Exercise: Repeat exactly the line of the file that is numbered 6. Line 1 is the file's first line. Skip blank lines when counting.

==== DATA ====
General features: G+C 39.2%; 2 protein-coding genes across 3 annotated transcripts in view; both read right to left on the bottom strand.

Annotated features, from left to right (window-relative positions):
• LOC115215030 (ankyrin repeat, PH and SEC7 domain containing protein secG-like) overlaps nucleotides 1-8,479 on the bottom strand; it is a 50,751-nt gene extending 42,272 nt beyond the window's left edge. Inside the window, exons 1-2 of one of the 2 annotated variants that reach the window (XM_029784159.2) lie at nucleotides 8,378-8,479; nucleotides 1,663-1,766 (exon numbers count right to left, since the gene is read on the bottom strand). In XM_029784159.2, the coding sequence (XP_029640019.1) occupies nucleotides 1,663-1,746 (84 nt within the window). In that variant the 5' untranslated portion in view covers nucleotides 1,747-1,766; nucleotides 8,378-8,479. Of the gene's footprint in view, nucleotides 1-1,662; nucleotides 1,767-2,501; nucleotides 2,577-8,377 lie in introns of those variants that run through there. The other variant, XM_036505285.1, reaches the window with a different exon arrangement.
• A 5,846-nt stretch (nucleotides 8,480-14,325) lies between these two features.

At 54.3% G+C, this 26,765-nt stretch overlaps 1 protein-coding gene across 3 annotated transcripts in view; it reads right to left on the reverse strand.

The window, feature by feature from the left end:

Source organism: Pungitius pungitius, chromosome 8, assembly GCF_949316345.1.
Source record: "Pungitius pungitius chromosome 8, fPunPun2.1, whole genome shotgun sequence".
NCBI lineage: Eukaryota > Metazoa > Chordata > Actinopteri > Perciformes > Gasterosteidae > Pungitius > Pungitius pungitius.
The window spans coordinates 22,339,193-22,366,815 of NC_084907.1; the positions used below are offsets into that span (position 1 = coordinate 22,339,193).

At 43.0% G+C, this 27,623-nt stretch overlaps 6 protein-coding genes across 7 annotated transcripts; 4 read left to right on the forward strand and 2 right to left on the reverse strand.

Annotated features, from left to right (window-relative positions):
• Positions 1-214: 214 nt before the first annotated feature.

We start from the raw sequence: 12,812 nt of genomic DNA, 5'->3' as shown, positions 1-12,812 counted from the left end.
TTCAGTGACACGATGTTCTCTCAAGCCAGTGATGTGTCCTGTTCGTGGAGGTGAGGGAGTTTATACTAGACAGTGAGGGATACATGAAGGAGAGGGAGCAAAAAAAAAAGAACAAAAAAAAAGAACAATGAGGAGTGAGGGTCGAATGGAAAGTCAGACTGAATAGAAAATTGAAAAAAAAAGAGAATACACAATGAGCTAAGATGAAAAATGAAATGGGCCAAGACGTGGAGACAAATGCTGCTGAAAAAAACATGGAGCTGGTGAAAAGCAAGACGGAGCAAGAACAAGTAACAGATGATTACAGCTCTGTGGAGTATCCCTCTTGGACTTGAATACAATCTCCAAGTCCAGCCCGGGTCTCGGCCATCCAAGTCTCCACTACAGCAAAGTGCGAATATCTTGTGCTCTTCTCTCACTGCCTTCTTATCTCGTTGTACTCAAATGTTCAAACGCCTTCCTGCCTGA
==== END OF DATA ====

The window, feature by feature from the left end: